As we have noted in previous posts in the WCR , many voices have warned that Canada’s progress in reducing greenhouse gas emissions is falling short of its commitments under the Paris Agreement. Three recent reports provide more evidence.
On March 27, Perspectives on Climate Change Action in Canada—A Collaborative Report from Auditors General—March 2018 was released by the federal Commissioner of the Environment and Sustainable Development and for the first time ever, compiles the findings of the federal and provincial Auditors –General, with the exception of Quebec, which did not participate. The results are presented for each province, and summarized as: Seven out of 12 provincial and territorial governments did not have overall targets for reducing greenhouse gas emissions; governments have different targets from each other, and of those that have targets, only two (New Brunswick and Nova Scotia) are on track to meet their targets. Most governments had not fully assessed climate change risks, and their plans to reduce greenhouse gas emissions consist of high-level goals, with little guidance on how to implement actions. At the federal level, the report states: “ even though Environment and Climate Change Canada was the federal lead on climate change, the Department did not provide the leadership, guidance, and tools to other departments and agencies to help them assess their risks and adapt to climate change. Moreover, only 5 federal departments and agencies of the 19 examined undertook comprehensive assessments of the climate change risks to their mandates.” There was limited coordination of climate change action within most governments. Some governments were not reporting on progress in a regular and timely manner.
The second analysis is from the Pembina Institute, which partnered with the Energy Innovation of San Francisco to develop the Energy Policy Simulator (EPS), an economic modelling tool to evaluate the effectiveness and costs of energy and climate policies for Canada. Enhancing Canada’s Climate Commitments: Building on the Pan-Canadian Framework applies the Energy Policy Simulator to three different policy scenarios, including the Pan-Canadian Framework for Clean Growth and Climate Change , and concludes “ that even if the PCF is fully implemented, 2030 emissions will exceed Canada’s goal by 161 million metric tons (MMT), a gap 3.7 times larger than the 44 MMT shortfall predicted by Canada’s government. Extending and strengthening PCF policies would allow Canada to come much closer to its target, save money, and save human lives.” The Energy Policy Simulator is offered here as a free, open-source app available for other researchers to use.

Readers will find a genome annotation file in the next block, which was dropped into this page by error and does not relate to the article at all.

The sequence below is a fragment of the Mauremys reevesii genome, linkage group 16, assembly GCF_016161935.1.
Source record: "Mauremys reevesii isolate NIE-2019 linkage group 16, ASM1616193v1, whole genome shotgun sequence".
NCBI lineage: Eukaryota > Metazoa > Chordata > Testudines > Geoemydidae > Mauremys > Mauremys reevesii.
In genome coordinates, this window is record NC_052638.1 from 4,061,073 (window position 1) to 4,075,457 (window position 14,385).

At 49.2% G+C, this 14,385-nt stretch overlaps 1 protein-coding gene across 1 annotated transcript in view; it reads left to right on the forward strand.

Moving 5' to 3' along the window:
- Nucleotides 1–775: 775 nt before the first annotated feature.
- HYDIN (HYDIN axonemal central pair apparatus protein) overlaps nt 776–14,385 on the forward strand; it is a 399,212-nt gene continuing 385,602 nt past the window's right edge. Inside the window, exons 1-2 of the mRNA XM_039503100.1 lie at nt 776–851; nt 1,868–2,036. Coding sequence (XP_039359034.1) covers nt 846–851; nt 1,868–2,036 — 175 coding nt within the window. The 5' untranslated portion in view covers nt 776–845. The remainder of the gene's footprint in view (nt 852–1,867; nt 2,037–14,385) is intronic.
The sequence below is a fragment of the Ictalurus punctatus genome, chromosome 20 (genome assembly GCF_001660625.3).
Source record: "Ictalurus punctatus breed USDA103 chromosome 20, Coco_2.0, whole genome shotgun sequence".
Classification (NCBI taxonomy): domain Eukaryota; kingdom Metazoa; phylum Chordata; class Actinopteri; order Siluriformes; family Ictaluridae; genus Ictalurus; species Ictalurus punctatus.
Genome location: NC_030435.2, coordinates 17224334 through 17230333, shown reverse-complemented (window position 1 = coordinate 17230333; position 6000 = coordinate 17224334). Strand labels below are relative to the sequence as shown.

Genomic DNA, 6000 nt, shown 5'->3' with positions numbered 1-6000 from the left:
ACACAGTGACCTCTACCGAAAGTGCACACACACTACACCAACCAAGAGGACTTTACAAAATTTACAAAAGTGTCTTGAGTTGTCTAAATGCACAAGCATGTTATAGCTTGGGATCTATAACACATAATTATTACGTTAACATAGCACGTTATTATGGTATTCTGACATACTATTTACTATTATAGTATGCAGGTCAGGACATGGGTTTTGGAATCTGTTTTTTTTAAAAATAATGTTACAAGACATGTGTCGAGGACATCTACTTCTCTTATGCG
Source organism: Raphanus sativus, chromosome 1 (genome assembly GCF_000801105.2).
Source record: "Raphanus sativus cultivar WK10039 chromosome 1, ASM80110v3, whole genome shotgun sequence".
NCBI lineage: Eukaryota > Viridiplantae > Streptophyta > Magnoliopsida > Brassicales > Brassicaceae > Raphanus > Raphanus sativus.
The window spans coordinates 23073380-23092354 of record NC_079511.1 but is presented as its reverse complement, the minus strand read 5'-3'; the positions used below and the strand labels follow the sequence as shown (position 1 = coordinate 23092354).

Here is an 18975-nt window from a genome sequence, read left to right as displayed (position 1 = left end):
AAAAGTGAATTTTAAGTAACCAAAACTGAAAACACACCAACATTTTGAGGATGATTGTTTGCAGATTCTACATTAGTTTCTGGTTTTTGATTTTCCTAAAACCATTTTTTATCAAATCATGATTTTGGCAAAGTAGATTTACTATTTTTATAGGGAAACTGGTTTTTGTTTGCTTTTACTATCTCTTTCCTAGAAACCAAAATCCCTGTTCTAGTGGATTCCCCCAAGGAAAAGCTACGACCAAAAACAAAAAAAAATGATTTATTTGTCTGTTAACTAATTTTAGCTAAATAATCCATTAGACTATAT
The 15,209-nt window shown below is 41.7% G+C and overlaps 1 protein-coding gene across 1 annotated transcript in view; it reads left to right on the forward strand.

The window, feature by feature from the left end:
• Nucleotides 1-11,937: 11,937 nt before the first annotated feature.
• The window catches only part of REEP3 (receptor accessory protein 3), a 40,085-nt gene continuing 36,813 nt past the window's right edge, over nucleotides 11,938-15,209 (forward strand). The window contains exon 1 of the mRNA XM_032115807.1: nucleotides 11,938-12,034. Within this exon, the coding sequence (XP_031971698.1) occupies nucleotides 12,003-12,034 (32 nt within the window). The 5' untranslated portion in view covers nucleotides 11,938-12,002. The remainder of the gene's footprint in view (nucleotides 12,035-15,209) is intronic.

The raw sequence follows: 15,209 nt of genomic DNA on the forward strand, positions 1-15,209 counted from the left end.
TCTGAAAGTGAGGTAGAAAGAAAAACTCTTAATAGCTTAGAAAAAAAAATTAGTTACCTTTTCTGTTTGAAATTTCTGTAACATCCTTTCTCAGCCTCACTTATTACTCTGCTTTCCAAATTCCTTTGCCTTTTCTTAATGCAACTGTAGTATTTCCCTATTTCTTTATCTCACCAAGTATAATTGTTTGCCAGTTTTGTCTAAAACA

Finally, the devil is in the details when author Barry Saxifrage of the National Observer took a close look at the federal government’s report to the UNFCC in December 2017, the 7th National Communications report. In “Canada’s climate gap twice as big as claimed – 59 million tonne carbon snafu” (March 27) , the author contends that “The Trudeau government says its proposed climate policies will get Canada to within 66 million tonnes of our 2030 climate target. That’s already a big gap, but the federal accounting also assumes we can subtract a huge chunk of Canada’s emissions.” That “huge chunk” refers to a further 59 MtCO2 of carbon emissions which the government omits to tally as part of our Canadian emissions, presuming that offsets will be purchased by Ontario and Quebec through their participation in the cap and trade market of the Western Climate Initiative with California. So far, the U.S. has not agreed to such an arrangement.
On a more optimistic note, a new report states: “Canada can reach its 2030 target if the federal, provincial and territorial governments implement climate policies in a timely and rigorous way. The Pan-Canadian Framework has the policy tools needed to achieve the target but measures will have to be ratcheted up to fill the 66 million tonne gap.” In Canada’s Climate Change Commitments: Deep Enough? ,authors Dave Sawyer and Chris Bataille use economic modelling to show that Canada could honour its Paris GHG reduction commitment (30 per cent below 2005 levels by 2030) and still achieve GDP growth of at least 38 per cent. They compare this to a GDP growth of 39% if Canada took no action to reduce greenhouse gases. The report calls for transformation changes, specifically: Building exclusively net-zero energy homes, i.e. buildings that generate as much energy as they consume. • The electrification of transportation, so that cars, trucks and trains can be powered by renewable energy rather than oil, which contributes to climate change. • Wholesale shifts away from fossil fuels and towards renewable energy. • Driving down energy needs by making industry, buildings and vehicles more energy efficient. • Embracing the full potential of energy storage to maximize the use of renewable electricity and building infrastructure to trade that electricity between jurisdictions.
Canada’s Climate Change Commitments: Deep Enough? was released on April 12 jointly by four environmental advocacy organizations: Environmental Defence, Climate Action Network, The Pembina Institute, and the Conservation Council Of New Brunswick.